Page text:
My work as a member of the taskforce that piloted the Aspire Alliance: The National Alliance for Inclusive & Diverse STEM Faculty initiative has continued to grow resulting in additional grant support for IUPUI. Aspire's Institutional Change Initiative (IChange) provided catalytic funding to help participating institutions advance practices that address institutional barriers to a more diverse STEM faculty. IUPUI’s funded project, Midwest Experiences in Mentoring Excellence (MEME), created a regional network to provide culturally responsive training to mentors who help develop STEM faculty from underrepresented groups. MEME connects STEM faculty across six institutions, placing emphasis on career-development mentoring opportunities for women of color. I served as a co-Investigator and project manager on this proposal. Because I had gone through the “Faculty Dialogues” mentor training and Aspire’s Facilitator Training at UCLA on Facilitating Entering Mentoring Workshop, during implementation, my role has been subject matter expert for mentoring, MEME committee member, and joy advocate. The MEME team is like a family, and I look forward to our meetings.
MEME circles for women of color continues to have a positive impact on me personally and professionally. I started participating in a MEME circle last year, and it is a place of rejuvenation. It is a circle of queens. We meet once a month on Friday evening, and it helps to level set my week. The other women in the circle are inspirational and supportive. Hearing perspectives from other women of color who are at different points on similar journeys gives me perspective and empowers me to persist and achieve my goals. This circle of queens makes me feel safe and provides me with validation for my lived experience. The leader of the MEME circle is my friend and colleague, Etta Ward. She has described me as “an effective mentor especially in the mentoring circles.” She affirmed this by saying, “Your ability to bring vulnerability and humility to the space is making the experiences – for all, that much more meaningful and sacred. Establishing sacred space is critical in mentoring relationships, and you do this well.” This is a perfect example of Queen Etta crowning me.
My recommendation to others to who want to become better mentors would be to seek out training. Training gives you tangible tools and resources that will help to ground your interactions with structured expectations and assess how things are going. My clinical psychology background prepared me to connect and listen to others to help them achieve higher levels of functioning, but that’s not mentoring. Mentoring has a different dynamic and power differential. In corporate and higher education settings, your mentor can have a very positive impact on your career success and help you navigate systems and structures based upon experience and their knowledge of your environment. As a therapist, my relationship with clients ended when they walked out of my office. As a mentor, I can provide support and advocacy for my mentee that encourages them regardless of the environment in which our paths cross. The mentor training I received helped me to transition my interactions from blank slate listening to dialogue. Training allows you to practice being vulnerable and building trust that is not one sided, and assess progress based upon appropriate goals and expectations.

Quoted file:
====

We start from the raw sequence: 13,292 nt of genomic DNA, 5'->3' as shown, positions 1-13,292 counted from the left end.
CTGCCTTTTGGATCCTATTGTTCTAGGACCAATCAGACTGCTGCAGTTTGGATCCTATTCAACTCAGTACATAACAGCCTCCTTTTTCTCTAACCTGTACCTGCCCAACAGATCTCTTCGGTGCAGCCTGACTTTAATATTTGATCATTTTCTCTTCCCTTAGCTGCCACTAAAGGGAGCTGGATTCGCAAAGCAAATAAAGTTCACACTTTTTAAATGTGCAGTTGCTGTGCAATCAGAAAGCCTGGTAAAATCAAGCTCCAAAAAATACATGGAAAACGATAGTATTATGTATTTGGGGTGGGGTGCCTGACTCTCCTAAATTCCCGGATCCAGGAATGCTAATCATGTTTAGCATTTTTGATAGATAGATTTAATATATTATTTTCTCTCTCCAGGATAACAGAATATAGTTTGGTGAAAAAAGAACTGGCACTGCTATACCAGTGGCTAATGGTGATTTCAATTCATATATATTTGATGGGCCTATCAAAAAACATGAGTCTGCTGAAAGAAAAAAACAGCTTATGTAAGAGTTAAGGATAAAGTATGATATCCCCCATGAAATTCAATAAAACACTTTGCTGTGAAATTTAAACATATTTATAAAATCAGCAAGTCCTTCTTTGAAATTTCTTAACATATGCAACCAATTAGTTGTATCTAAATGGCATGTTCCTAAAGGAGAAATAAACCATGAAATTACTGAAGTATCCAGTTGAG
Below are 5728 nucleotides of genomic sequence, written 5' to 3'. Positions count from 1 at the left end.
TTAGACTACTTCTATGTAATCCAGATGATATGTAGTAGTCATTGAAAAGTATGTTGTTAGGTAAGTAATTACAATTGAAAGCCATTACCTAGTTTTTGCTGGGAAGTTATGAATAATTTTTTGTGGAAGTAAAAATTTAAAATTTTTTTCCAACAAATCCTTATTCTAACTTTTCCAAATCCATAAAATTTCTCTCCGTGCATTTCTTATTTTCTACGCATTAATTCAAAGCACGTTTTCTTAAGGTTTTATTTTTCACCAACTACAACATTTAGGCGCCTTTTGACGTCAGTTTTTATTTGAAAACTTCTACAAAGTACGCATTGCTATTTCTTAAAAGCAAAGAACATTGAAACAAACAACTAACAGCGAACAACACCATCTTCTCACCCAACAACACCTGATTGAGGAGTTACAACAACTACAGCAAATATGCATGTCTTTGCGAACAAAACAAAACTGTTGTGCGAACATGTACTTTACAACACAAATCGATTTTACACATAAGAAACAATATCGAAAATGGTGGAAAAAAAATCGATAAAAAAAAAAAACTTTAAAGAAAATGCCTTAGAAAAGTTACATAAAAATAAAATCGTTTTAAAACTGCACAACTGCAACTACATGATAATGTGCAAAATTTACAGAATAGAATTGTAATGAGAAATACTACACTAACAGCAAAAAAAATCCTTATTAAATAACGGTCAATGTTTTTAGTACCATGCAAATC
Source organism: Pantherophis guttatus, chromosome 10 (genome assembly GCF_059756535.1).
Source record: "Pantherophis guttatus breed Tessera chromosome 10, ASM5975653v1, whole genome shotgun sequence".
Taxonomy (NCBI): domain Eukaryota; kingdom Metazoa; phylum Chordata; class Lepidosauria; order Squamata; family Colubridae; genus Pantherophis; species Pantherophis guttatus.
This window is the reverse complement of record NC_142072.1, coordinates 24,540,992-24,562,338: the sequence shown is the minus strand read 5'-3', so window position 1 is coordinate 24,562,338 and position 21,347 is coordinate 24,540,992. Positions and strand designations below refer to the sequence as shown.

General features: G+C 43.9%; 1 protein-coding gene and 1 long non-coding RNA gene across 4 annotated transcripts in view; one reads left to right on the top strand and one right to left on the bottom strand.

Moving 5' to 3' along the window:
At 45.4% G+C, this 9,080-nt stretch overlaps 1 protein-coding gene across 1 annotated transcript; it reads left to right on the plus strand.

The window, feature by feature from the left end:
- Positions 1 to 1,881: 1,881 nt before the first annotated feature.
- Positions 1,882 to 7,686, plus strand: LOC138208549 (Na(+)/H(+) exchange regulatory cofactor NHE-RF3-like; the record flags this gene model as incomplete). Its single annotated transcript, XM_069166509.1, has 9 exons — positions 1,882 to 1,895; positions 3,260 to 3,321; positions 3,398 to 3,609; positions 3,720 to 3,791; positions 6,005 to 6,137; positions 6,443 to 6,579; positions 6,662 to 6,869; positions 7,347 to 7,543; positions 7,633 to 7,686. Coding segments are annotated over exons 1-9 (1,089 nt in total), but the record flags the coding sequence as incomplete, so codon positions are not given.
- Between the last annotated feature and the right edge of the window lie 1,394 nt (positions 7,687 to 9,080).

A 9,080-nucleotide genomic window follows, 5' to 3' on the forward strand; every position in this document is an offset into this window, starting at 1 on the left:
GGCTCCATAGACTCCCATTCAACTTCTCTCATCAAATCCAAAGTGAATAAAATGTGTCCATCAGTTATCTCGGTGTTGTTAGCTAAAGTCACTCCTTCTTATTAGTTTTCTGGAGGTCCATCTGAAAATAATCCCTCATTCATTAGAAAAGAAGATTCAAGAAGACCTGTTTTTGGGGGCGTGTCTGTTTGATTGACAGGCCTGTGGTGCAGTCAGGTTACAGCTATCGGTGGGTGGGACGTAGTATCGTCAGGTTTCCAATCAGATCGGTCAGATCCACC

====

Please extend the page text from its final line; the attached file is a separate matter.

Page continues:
In conclusion, mentoring is a form of service that has an infinite and expansive impact. When I think back to the mentors that I have had in my life, I am grateful for their time and energy. I show my gratitude by pouring my energy and time into others. This is a resource chain with an impact that can’t be quantified. When I hear from former students or colleagues that I have mentored about their success, it refuels my personal reservoir of resilience and gives meaning to my current work. The flow of positive energy is never ending.